Yet it’s all so much worse than that. Obsessive materialism and big money (think pharma, oil, fracking) in politics have set American culture in the express lane to existential disaster. Most of us live a delusion, wishing away the gathering storm of global warming while chasing immediate gratification from social media clicks. Soon after President Trump pulled the U.S. out of the Paris climate accord, Syria finally joined up, making America the true, lone international pariah. Really doubling down, Trump’s recently released National Security Strategy completely removed climate change from the Pentagon’s list of threats. I’m sure King would approve.
The Greatest Purveyor of Violence: U.S. Militarism, 50 Years On
A nation that continues year after year to spend more money on military defense than on programs of social uplift is approaching spiritual death.
I knew that I could never again raise my voice against the violence of the oppressed in the ghettos without having first spoken clearly to the greatest purveyor of violence in the world today: my own government. —MLK, 1967
One could plausibly argue that the United States remains a prominent purveyor of death, or at least chaos, across much of the planet today. It is this—the third of King’s evils—with which I am myself most familiar. Alas, in 2018, American militarism is alive and well, ranging from the symbolic martial pageantry pervading the National Football League to an ongoing, expanding and genuinely global war. Thanks to painstaking research at Brown University, we now know the U.S. military is conducting counterterror operations—all undeclared wars—in 76 countries. The bill so far? Some 7,000 dead American soldiers (eight of my own), 1.3 million war-related Arab/Muslim deaths, 10 million refugees and $5.6 trillion dollars. For this, we’ve gotten 30 times more worldwide terror attacks than occurred in 2001. What a steal.
Taking further stock of the state of U.S. militarism requires a macabre tour of direct and sponsored operations across the greater Middle East. In Yemen, the United States is complicit in Saudi terror bombing—providing munitions and in-flight refueling—that is causing famine and a world-record cholera epidemic in the Arab world’s poorest nation. In Syria and Iraq, the (perhaps justifiable) campaign against Islamic State resulted in far more civilian deaths than originally reported. Ceaseless backing of the far-right Israeli government has helped facilitate an incessant state of siege of Palestinians in the Gaza Strip. The U.S. also backs dictators, kings or strongmen with abhorrent human rights records far and wide across the region, from Egypt to Saudi Arabia. Sure, they’re crooks, sure, they gun down protesters, sure they behead women for “sorcery,” but hey, at least they’re our crooks.
The point is as simple as it is disturbing: While there are many “purveyors of violence” in the world today, the United States is far from innocent. Militarism is alive, well and growing in our increasingly martial culture. In King’s time, young Vietnamese girls burned in napalm strikes signified this mindset. Today, perhaps the consummate image is a starving Yemeni child.
Appropriating the Dead: Willfully Misremembering King
In America, in the fifties and sixties, one of the important crises we faced was racial discrimination. The man whose words and deeds in that crisis stirred our nation to the very depths of its soul was Dr. Martin Luther King, Jr. —President Ronald Reagan, 1983
When a Hollywood performer [Reagan], lacking distinction even as an actor can become a leading war hawk candidate for the presidency, only the irrationalities induced by a war psychosis can explain such a melancholy turn of events. —MLK, 1968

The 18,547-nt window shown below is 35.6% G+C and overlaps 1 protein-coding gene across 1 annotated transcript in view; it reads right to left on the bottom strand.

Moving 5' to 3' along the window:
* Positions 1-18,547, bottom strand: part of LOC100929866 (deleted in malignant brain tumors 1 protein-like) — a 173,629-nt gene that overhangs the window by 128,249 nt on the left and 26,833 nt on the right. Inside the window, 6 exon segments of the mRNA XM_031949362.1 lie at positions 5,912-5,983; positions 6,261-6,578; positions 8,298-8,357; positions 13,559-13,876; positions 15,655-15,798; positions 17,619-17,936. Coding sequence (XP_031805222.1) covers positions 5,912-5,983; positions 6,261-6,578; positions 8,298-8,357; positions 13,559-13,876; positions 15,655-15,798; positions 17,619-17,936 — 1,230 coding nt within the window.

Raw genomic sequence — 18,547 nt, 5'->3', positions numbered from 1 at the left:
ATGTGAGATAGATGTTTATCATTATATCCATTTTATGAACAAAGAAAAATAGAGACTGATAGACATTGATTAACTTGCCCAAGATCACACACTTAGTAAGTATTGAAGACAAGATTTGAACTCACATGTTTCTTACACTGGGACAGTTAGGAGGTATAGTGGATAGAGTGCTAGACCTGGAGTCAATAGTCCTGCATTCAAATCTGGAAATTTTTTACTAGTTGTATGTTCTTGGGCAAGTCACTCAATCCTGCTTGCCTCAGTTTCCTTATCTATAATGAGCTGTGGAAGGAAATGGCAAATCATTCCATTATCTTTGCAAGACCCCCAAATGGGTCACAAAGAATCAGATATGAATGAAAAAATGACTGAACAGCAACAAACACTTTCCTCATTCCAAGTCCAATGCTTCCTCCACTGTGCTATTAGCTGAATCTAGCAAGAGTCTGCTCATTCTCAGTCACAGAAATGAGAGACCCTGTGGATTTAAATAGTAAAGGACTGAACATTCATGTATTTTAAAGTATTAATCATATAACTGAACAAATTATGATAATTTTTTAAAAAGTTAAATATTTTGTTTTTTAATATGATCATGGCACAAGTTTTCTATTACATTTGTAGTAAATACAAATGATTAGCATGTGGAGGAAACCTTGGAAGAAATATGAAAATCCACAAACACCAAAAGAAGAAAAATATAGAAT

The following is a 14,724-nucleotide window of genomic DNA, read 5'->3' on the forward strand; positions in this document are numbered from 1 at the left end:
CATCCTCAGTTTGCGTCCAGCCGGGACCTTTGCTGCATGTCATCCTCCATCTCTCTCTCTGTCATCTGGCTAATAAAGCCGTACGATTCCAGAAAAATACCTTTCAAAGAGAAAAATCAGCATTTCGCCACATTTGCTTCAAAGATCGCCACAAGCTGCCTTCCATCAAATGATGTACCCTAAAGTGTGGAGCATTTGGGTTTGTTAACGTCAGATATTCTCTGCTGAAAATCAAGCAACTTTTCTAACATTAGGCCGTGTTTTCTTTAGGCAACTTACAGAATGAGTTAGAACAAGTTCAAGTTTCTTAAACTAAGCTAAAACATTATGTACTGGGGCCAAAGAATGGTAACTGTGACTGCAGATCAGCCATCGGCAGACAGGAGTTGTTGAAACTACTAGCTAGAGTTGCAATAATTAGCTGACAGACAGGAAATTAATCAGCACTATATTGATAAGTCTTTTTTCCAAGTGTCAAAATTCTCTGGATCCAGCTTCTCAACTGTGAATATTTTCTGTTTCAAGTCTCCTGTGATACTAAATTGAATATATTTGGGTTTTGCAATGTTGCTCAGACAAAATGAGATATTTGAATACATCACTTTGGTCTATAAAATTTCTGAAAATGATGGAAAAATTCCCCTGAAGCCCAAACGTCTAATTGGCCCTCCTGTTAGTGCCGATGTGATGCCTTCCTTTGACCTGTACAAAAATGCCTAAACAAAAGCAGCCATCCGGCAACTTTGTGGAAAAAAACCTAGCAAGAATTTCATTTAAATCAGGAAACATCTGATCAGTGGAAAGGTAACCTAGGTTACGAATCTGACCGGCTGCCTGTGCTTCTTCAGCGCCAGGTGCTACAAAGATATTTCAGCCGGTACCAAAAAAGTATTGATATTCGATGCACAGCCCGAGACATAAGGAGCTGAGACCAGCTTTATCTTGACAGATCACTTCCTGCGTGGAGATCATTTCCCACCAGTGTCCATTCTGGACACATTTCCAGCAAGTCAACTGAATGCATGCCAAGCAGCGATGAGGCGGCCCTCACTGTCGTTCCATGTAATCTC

That neoliberal and neoconservative voices—along with mainstream figures in both parties—annually pay dutiful homage to King, without uttering a word about materialism or militarism, is a national disgrace. That former President Reagan, hero of the contemporary right, would publicly praise him, borders on the absurd. Lest we forget, Reagan, after all, made the first stop on his general election campaign in Neshoba County, Miss.—praising “states’ rights” in the city where three civil rights workers were famously murdered in 1964. He also initially opposed the bill officially designating Martin Luther King Day. Refusing to deny that King was a “communist,” Reagan would only say, “We’ll only know in about 35 years, won’t we?” And by the way, there are still four sitting (Republican) senators who voted against the MLK holiday: Richard Shelby of Alabama (no surprise there), Chuck Grassley of Iowa, Orrin (There’s No Blacks in Utah) Hatch and (disturbingly) John McCain of Arizona.
Every year, we’re treated to the same hypocrisy. Mainstream figures in both parties—some who vote for massive tax breaks for the rich, nearly all who support America’s endless wars—publicly laud and then invoke the ghost of King. None lays out a 21st century plan to implement MLK’s still incomplete vision. They have no such plan. They were bought and sold by corporate elites and the military-industrial complex long ago. On the right, some even engage in the fantasy that King was actually a Republican. He wasn’t. Truth be told, King would fit into neither of the two parties today. His platform and favored issues hardly receive public airing anywhere but the fringe left. Nonetheless, both Democrats and Republicans invoke King’s ghost every January for petty political gain. It’s heinous.
Republicans especially, but also centrist liberals, want us to believe King was one thing only: a narrow, nonviolent civil rights activist. That he gave only one speech: about a dream of his black daughters attending school with young white girls. They’ve sanitized him, castrated his message, omitted (through strikingly Orwellian “new speak”) his uncomfortable quotes. They’ve done so with nefarious intentions and political agenda: convince the masses that King’s revolution is over, completed, final. Stop complaining, stay out of the streets, there’s no reason to protest. Be thankful for what you have.